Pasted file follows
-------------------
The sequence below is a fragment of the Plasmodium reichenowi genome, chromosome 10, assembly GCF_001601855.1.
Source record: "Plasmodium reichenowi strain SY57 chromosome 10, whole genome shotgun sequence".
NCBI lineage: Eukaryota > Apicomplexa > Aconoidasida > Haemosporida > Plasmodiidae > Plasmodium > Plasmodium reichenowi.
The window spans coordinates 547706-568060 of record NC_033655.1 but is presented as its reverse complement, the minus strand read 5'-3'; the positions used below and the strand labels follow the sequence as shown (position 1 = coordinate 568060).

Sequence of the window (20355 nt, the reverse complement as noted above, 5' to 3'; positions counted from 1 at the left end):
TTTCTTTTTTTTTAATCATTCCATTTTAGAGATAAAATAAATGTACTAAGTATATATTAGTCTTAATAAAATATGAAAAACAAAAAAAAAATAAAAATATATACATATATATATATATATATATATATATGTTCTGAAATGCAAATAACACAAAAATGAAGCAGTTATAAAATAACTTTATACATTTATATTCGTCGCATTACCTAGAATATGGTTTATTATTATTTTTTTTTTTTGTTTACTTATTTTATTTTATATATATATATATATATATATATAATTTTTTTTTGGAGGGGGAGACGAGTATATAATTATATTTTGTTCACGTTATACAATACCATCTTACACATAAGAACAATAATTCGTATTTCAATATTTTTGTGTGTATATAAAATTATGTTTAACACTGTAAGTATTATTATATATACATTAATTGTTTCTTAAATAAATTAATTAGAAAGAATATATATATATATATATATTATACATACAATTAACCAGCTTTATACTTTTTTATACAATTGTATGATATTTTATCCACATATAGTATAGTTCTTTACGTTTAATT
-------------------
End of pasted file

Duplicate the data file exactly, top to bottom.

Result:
The sequence below is a fragment of the Plasmodium reichenowi genome, chromosome 10, assembly GCF_001601855.1.
Source record: "Plasmodium reichenowi strain SY57 chromosome 10, whole genome shotgun sequence".
NCBI lineage: Eukaryota > Apicomplexa > Aconoidasida > Haemosporida > Plasmodiidae > Plasmodium > Plasmodium reichenowi.
The window spans coordinates 547706-568060 of record NC_033655.1 but is presented as its reverse complement, the minus strand read 5'-3'; the positions used below and the strand labels follow the sequence as shown (position 1 = coordinate 568060).

Sequence of the window (20355 nt, the reverse complement as noted above, 5' to 3'; positions counted from 1 at the left end):
TTTCTTTTTTTTTAATCATTCCATTTTAGAGATAAAATAAATGTACTAAGTATATATTAGTCTTAATAAAATATGAAAAACAAAAAAAAAATAAAAATATATACATATATATATATATATATATATATATGTTCTGAAATGCAAATAACACAAAAATGAAGCAGTTATAAAATAACTTTATACATTTATATTCGTCGCATTACCTAGAATATGGTTTATTATTATTTTTTTTTTTTGTTTACTTATTTTATTTTATATATATATATATATATATATATAATTTTTTTTTGGAGGGGGAGACGAGTATATAATTATATTTTGTTCACGTTATACAATACCATCTTACACATAAGAACAATAATTCGTATTTCAATATTTTTGTGTGTATATAAAATTATGTTTAACACTGTAAGTATTATTATATATACATTAATTGTTTCTTAAATAAATTAATTAGAAAGAATATATATATATATATATATTATACATACAATTAACCAGCTTTATACTTTTTTATACAATTGTATGATATTTTATCCACATATAGTATAGTTCTTTACGTTTAATT